The Jataka, Vol. III, tr. by H.T. Francis and R.A. Neil, , at sacred-texts.com
 "Your ways, my son," etc.—The Master told this tale in Jetavana, of an unruly Brother. The Master asked the Brother, "Are you really unruly?" He said, "Yes, lord": and the Master saying, "You are not unruly for the first time; formerly too through unruliness you did not the bidding of the wise and met your death by the Verambha 2 winds," told an old-world tale.
Once upon a time when Brahmadatta was king in Benares, the Bodhisatta was born as a vulture by name Aparaṇṇagijjha, and dwelt among a retinue of vultures in Gijjhapabbata (Vulture Mountain). His son, Migālopa by name, was exceedingly strong and mighty; he flew high above the reach of the other vultures. They told their king that his son flew very far. He called Migālopa, and saying, "Son, they say you fly too high: if you do, you will bring death on yourself," spoke three stanzas:
When earth is but a square field to your sight, Other birds on soaring pinions lofty flight e’er now have tried,
You soar too high, above our proper sphere.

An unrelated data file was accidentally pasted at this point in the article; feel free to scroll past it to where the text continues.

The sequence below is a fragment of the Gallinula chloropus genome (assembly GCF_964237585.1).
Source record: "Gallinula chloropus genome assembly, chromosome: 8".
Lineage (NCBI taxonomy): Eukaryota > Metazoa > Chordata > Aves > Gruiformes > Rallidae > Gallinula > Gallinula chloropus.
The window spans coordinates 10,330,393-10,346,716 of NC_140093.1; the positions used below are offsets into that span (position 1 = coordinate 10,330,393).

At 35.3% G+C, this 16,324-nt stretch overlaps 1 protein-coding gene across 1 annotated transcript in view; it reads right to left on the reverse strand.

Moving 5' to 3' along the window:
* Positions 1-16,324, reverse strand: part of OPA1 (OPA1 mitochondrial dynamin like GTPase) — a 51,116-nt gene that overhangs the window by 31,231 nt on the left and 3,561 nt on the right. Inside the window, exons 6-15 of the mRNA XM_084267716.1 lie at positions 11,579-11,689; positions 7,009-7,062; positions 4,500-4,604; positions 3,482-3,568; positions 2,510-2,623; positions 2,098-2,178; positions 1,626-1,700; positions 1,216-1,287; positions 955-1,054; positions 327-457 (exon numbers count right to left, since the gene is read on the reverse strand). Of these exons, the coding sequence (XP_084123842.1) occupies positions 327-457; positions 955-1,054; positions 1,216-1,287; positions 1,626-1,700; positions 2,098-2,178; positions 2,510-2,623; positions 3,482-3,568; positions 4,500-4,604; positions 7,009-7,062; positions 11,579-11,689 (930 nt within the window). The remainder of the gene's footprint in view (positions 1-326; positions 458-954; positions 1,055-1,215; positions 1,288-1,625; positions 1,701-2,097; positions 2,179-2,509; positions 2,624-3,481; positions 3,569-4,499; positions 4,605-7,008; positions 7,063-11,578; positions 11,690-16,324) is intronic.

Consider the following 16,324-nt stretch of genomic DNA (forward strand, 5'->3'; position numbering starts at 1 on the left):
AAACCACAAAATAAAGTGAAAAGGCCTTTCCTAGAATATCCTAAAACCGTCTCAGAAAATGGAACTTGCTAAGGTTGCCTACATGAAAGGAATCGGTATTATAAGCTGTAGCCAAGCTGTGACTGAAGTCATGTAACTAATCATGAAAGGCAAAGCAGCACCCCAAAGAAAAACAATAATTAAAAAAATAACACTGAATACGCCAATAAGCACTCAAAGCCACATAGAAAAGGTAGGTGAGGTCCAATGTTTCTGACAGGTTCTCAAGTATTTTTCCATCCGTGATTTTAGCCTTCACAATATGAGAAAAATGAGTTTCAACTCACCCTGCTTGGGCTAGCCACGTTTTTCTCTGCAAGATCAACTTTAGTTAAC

Turn back, my son, and dare no higher flight.
Struck by furious wind and tempest they have perished in their pride.
When earth is but a square field to your sight,
Other birds on soaring pinions lofty flight e’er now have tried,
 Migālopa through disobedience did not do his father's bidding, but rising and rising he passed the limit his father told him, clove even the Black Winds when he met them, and flew upwards till he met the Verambha winds in the face. They struck him, and at their mere stroke he fell into pieces and disappeared in the air.
His wife, his children, all his household herd, So they who heed not what their elders say,
Beyond the Black, Verambha Winds he gained.
All came to ruin through that froward bird.
Like this proud vulture beyond bounds astray,
Meet ruin, when right rules they disobey.
His wife, his children, all his household herd,
So they who heed not what their elders say,
After the lesson the Master identified the Birth: "At that time Migālopa was the unruly Brother, Aparaṇṇa was myself."
164:1 Cf. no. 427 infra.
164:2 A wind so called from a sea of the same name, see Divyāvadāna, p. 105.